Youth Delegates Unveil List of Demands at Annual World Bank Meetings in Washington D.C.

 

FOR IMMEDIATE RELEASE: October 14, 2017

Contact: Kayla DeVault

kayla.devault@sustainus.com

(724) 961-0596

 

Washington, DCDelegates from the youth organization SustainUS convened near the World Bank Main Campus in Washington, D.C. on Saturday to unveil a list of seven demands called the “World Bank’s To-Do List”. After a week of engaging inside the World Bank Group’s Annual Meetings, the young people urged the financial institution to make changes in its policies and procedures so that it fulfill its mission to end extreme poverty and promote shared prosperity. . The to-do list calls for an end to investments in fossil fuel exploration and infrastructure and non-consensual projects that negatively impact indigenous communities. These seven points were painted on a banner and publicly announced on Pennsylvania Avenue as participants headed to the Main Campus buildings to see Ivanka Trump’s speech.

 

“Despite their public recognition of climate change as a serious threat to development, the World Bank’s current portfolio includes lucrative fossil fuel projects and limited finance for those living in energy poverty, for whom finance is most difficult to access,” stated Gloria Oladipo, a delegate and Freshman at Cornell.“These meetings are a critical way for globally marginalized people to reclaim their place in organizations that are now doing more harm than good.”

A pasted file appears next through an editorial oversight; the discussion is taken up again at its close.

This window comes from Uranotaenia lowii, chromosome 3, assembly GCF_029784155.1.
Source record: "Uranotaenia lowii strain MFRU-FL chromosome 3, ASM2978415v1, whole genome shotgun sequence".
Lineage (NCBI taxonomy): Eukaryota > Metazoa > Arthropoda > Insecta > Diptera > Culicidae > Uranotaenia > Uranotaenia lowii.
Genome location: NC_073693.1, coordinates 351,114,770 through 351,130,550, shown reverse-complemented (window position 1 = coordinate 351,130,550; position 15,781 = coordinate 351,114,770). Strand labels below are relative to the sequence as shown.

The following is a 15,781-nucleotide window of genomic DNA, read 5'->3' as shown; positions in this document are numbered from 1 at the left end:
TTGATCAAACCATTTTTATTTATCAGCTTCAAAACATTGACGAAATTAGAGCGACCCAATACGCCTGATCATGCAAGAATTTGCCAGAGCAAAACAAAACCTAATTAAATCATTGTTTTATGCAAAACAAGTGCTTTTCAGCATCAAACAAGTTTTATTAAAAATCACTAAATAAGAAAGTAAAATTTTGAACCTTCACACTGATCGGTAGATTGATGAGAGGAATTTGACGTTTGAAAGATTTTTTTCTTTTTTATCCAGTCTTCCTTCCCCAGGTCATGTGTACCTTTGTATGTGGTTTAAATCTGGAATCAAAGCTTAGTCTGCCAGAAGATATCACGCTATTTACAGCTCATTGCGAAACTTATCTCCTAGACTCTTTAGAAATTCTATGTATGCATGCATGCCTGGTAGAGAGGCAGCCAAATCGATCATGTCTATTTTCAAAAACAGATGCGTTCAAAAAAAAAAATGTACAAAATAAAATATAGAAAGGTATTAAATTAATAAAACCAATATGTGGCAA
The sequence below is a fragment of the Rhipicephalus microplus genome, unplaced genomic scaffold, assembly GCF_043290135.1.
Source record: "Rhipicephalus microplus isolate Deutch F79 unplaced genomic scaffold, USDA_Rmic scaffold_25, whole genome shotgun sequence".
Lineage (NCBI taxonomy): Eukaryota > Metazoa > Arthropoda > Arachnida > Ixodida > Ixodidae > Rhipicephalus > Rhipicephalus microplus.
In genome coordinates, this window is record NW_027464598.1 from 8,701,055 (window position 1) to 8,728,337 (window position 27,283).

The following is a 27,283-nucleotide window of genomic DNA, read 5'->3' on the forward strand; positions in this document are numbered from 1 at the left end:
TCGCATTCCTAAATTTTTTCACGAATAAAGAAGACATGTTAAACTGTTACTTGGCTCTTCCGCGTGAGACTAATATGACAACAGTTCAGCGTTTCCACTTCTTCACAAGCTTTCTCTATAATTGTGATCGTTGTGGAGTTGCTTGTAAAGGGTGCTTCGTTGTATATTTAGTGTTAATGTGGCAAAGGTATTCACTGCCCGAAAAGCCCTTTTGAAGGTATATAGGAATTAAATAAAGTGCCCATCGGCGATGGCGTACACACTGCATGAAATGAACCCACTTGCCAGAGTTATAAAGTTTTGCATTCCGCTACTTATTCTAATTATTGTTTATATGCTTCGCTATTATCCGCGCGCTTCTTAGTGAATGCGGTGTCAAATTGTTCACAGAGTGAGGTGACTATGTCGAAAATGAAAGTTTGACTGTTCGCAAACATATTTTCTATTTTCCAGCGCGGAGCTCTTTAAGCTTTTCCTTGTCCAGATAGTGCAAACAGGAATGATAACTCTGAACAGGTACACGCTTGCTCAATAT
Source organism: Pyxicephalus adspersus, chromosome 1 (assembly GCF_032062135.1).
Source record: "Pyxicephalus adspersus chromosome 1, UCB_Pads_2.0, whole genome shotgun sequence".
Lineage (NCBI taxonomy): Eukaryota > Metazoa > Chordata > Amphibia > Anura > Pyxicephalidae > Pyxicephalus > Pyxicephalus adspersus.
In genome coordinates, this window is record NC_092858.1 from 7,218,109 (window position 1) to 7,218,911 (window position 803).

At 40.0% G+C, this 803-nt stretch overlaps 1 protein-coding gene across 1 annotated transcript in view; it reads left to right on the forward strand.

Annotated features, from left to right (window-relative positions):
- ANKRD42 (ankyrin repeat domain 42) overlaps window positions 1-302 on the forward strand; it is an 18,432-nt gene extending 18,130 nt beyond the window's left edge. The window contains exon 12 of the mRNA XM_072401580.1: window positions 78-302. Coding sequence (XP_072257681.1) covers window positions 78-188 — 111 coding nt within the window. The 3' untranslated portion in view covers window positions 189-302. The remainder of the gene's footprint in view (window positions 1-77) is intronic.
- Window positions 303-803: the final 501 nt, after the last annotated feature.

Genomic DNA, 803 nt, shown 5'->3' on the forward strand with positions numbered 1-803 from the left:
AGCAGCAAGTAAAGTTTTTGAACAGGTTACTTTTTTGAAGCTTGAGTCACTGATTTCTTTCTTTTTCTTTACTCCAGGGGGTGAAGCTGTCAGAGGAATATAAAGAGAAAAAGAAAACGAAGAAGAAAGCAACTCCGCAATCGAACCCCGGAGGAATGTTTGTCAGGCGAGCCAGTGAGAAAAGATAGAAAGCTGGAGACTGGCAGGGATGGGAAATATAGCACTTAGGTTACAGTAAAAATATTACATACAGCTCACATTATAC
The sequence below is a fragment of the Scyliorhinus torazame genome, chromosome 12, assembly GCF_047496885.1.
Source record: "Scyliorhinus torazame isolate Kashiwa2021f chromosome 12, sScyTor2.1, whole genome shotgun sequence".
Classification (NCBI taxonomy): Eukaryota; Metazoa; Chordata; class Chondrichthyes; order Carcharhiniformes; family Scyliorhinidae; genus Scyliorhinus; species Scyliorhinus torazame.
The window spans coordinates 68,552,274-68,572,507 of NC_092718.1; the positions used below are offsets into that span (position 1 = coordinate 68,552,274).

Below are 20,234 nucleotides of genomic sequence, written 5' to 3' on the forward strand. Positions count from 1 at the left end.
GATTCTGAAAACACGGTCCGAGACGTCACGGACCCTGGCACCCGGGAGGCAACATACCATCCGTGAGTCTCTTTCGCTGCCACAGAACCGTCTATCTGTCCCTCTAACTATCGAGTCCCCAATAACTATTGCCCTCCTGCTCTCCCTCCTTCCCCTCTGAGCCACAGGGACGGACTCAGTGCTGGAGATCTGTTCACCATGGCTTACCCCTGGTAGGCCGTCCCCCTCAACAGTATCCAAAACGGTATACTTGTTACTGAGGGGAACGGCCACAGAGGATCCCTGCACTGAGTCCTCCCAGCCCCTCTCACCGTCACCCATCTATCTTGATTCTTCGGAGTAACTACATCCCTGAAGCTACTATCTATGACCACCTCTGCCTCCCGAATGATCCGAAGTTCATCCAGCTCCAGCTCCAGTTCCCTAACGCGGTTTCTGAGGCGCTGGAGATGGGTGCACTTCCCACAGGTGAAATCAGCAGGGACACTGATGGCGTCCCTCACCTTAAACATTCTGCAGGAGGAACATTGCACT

In response to these failures, the delegation created a list of priorities, delivering a physical copyto Dr. Jim Kim, World Bank president, and Madame Christine Lagarde, Managing Director of the International Monetary Fund.  

 

Julia Grifferty, a student at George Washington University hailing from Abu Dhabi, captured the significance of the youth action: “This symbolic action was a way for us to amplify our voices in a space where Civil Society activism has become increasingly silent.  We were the only youth out of 10,000 participants so we had to make our voice stand out.”

 

Joyce Zhou turned 18 just before arriving at the World Banks as SustainUS’s youngest delegate.  She too reflected on the importance of the delegation’s presence at the bank: “It is about making meaningful impacts. Youth have marched, and it is time that we participated in the global decision-making processes about our future, our education, and our growth.”


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